Good study on treating IC (helpful for CPPS too)

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webslave
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Good study on treating IC (helpful for CPPS too)

Post by webslave »

http://www.ncbi.nlm.nih.gov/pmc/articles/PMC4080853/

This is a review study, so worth a read.

Some key points
  1. Application of either hot or cold packs to the suprapubic or perineal area or taking a warm sitz bath may relieve discomfort.
  2. Restricting consumption of coffee, citrus products, chocolate, alcohol, and spicy foods may relieve discomfort.
  3. Elimination diets help determine which foods or fluids affect each individual patient.
  4. Behavior modification therapy includes pelvic floor muscle relaxation.
  5. Watching a guided imagery compact disc that focused on bladder healing, pelvic floor muscle relaxation, and quieting nerves involved in IC/BPS improves symptoms.
  6. The bioflavonoid quercetin, in an open-label study, showed that most IC/BPS patients had some improvement in outcome measures.
  7. Calcium glycerophosphate reduces titratable acids in foods and prevented food-related flares in IC/BPS.
  8. Phenazopyridine hydrochloride is a urinary analgesic that can be helpful for the short-term management of an IC/BPS flare.
  9. Stress is the most significant flare factor for IC/BPS symptoms. Stress reduction management aids in diminution of severe symptoms and is a preventive measure for patients in remission. Higher stress levels were related to greater urgency and pain in IC/BPS patients. Behavior modification techniques such as exercise, bathing, meditation, shortening work hours, creating a nonstressful environment at home, or joining educational programs and patient support groups help to maintain a reduced stress level.
  10. Catastrophic thinking is a negative coping strategy in which one believes the worst may happen and the result will not be tolerable. Greater catastrophizing by IC/BPS patients was associated with depression, greater pain, and poorer social functioning. Patients with chronic pain who avoid catastrophizing appear to be more functional.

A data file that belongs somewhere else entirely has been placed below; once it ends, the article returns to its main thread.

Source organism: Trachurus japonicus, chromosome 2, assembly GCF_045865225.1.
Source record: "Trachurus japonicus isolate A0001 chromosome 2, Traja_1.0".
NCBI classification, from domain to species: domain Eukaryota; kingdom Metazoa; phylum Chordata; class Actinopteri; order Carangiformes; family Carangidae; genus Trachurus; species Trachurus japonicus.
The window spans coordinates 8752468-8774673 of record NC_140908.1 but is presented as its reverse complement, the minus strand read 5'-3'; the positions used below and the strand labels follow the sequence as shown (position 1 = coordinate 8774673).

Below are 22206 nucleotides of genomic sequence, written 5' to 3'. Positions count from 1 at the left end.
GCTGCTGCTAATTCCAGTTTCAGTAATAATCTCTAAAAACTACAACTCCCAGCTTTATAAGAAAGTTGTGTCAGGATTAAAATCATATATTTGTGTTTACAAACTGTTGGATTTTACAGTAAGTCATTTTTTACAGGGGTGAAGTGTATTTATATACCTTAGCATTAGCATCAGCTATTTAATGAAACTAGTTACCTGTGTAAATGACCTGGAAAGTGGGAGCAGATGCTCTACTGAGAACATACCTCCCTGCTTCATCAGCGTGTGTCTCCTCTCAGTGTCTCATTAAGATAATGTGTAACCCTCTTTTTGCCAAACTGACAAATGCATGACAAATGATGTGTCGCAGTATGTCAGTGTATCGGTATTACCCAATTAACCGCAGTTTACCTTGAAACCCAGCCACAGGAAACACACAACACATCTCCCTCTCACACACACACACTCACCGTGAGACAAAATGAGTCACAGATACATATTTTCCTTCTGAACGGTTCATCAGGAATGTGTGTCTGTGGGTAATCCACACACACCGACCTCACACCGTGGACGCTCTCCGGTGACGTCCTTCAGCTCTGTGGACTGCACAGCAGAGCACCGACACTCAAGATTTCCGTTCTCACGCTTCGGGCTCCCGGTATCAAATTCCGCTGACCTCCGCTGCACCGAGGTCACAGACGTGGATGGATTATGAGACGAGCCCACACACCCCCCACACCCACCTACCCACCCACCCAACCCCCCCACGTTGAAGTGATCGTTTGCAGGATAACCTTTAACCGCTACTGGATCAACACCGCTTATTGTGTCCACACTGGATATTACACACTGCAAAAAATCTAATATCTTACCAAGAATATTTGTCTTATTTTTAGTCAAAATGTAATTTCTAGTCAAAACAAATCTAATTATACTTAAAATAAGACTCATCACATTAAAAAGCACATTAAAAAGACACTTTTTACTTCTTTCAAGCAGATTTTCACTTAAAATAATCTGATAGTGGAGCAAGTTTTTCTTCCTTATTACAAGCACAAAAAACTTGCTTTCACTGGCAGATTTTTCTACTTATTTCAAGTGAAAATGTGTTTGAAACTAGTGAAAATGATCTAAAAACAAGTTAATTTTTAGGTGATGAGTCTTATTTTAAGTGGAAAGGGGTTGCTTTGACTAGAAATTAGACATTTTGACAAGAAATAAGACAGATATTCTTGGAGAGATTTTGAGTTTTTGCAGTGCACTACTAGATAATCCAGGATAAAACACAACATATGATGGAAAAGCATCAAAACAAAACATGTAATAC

11. Venting is another negative coping strategy that focuses attention on personal distress and expresses negative emotions. Venting about IC/BPS symptoms prolonged depressive symptoms and was related to higher levels of distress.
  12. Seeking emotional social support is a positive coping strategy that is associated with better health in chronically ill patients. This includes support from spouses, family, friends, IC/BPS support groups, and professionals in the health care field. Patients with IC/BPS who sought emotional support, talked about their feelings, and solicited empathy from others saw some benefits, especially during an IC/BPS flare. Patients with IC/BPS who sought advice or information from others had decreased feelings of isolation, increased sense of control, and fewer depressive symptoms.
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StefanS
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Re: Good study on treating IC (helpful for CPPS too)

Post by StefanS »

Good summary!
Age: 54| Onset Age: 53 | Symptoms: bladder discomfort/pressure most of the time | Helped By: | Worsened By: | Other comments:
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